It’s time for UHC and maternal and child health to find common cause

Midwife Catherine Ojo holds baby Samson at a hospital clinic in Zaria, Nigeria. (Photo: Jane Hahn/Panos for Save the Children)
Midwife Catherine Ojo holds baby Samson at a hospital clinic
in Zaria, Nigeria. (Photo: Jane Hahn/Panos for Save the Children)

I have always argued that Save the Children has a unique position. We have always championed building health systems rather than single disease approaches and challenged governments, multilaterals, donors and other NGOs to show that they are building sustainable and comprehensive health systems for the long-term. For this reason we are part of the movement for Universal Health Coverage (UHC).

We are also a key part of the movement for maternal and child health and a member of the Partnership for Maternal Newborn & Child Health (PMNCH). We focus on the rights of children most excluded and there is no greater injustice than being denied the chance to survive. We have always supported integrated approaches to reproductive, maternal, newborn and child health and welcome the expansion of this agenda to women, children and adolescents.

But often maternal & child health and UHC have seemed to be in competition. When the world has limited attention for development, there are competing views on what they should focus on.

A Common Cause

Our new report, co-published with PMNCH and launched at the Women Deliver Conference in a joint event with our partner GSK, seeks to bring together these two agendas – maternal and child health and Universal Health Coverage – and calls for them to be A Common Cause.

Although it seems obvious, we cannot achieve the large-scale improvements in women, children and adolescents’ health unless health services are available to every community, every day – the primary health care model. They need to be paid for and structured in ways that enable everyone to access services. We have to get rid of cash payments if we want to the poorest to use them. For this reason, everyone who cares about maternal and child health must make clear that they support UHC.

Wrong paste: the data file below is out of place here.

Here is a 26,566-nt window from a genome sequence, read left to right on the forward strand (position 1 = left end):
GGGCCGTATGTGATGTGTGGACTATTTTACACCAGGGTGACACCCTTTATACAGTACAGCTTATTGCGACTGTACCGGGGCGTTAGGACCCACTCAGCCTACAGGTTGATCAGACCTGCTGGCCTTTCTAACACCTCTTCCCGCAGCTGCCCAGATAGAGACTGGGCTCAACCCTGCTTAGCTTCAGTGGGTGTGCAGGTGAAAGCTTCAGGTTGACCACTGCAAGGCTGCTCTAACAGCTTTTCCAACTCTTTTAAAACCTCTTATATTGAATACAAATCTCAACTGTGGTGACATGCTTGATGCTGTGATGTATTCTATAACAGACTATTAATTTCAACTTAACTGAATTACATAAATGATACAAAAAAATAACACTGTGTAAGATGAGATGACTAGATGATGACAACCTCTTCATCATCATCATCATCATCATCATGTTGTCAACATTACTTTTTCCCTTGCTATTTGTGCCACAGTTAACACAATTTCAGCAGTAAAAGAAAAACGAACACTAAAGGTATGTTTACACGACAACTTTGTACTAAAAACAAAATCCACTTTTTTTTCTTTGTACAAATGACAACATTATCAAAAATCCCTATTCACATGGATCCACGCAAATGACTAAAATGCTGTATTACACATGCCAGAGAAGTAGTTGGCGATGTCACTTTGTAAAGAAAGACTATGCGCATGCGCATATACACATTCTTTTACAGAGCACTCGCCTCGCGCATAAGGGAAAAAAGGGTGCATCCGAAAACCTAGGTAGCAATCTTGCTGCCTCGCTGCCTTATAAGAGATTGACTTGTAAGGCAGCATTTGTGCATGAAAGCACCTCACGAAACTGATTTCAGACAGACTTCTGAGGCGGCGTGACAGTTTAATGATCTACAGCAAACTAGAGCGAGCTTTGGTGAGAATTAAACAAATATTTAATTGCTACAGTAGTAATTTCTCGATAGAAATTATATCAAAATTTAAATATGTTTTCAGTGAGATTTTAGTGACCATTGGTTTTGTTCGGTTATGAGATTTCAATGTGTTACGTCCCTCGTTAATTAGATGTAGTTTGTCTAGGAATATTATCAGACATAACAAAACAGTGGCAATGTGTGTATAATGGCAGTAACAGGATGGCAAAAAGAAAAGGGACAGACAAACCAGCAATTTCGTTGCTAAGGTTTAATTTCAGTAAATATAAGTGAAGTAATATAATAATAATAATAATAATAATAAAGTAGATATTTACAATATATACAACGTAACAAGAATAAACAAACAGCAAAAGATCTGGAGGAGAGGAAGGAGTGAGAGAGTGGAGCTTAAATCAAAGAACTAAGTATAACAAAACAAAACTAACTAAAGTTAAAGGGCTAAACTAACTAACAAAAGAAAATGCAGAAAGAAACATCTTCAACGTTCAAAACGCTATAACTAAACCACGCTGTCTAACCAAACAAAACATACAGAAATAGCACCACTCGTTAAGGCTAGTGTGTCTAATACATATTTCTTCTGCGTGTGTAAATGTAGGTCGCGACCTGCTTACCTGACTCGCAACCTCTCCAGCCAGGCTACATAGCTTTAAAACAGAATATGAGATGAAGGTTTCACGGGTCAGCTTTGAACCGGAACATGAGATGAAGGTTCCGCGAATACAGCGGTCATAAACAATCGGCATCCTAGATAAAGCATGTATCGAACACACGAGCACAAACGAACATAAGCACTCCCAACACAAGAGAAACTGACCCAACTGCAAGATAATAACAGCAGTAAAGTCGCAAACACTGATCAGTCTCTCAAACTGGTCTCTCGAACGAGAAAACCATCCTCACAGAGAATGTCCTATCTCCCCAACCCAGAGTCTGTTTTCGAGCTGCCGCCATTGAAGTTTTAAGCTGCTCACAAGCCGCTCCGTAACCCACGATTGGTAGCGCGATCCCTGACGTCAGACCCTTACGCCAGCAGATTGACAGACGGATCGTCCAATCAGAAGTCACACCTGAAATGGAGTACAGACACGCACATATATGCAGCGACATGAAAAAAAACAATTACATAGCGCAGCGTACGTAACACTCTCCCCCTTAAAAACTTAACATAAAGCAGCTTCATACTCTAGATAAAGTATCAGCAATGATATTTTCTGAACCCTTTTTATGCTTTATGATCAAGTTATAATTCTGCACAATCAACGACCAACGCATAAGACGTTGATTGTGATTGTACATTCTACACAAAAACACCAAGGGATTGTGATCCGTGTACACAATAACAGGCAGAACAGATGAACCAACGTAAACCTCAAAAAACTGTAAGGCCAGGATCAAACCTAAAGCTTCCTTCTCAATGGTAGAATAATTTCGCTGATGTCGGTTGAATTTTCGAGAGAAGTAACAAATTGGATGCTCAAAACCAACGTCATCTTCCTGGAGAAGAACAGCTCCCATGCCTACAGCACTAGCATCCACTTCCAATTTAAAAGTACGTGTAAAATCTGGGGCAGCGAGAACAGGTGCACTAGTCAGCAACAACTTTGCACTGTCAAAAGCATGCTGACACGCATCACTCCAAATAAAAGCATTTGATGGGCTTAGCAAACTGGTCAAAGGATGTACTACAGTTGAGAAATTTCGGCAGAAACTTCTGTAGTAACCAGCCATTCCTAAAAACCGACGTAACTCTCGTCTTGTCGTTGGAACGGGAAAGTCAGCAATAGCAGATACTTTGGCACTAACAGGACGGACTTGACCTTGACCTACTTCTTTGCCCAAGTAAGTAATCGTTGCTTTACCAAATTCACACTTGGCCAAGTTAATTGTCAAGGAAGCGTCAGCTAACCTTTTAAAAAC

At the same time, UHC is often criticised as unrealistic, a fantasy that all services are instantly available to all people. Making clear that some services are so essential, so universally-needed, that they should be the priority helps make sure that UHC is seen as the movement through which large-scale change can happen. UHC needs to be built from the ground up with universal primary health care as the starting point.

We are at an exciting moment for women’s, children’s and adolescents’ health. The Sustainable Development Goals have set an ambitious agenda to end all preventable maternal, child and newborn deaths. The Global Strategy for Women’s, Children’s and Adolescents’ Health (2016–30), launched by the UN Secretary-General in September 2015, is set to galvanise action to make this a reality. We cannot achieve these through projects or single interventions.

 

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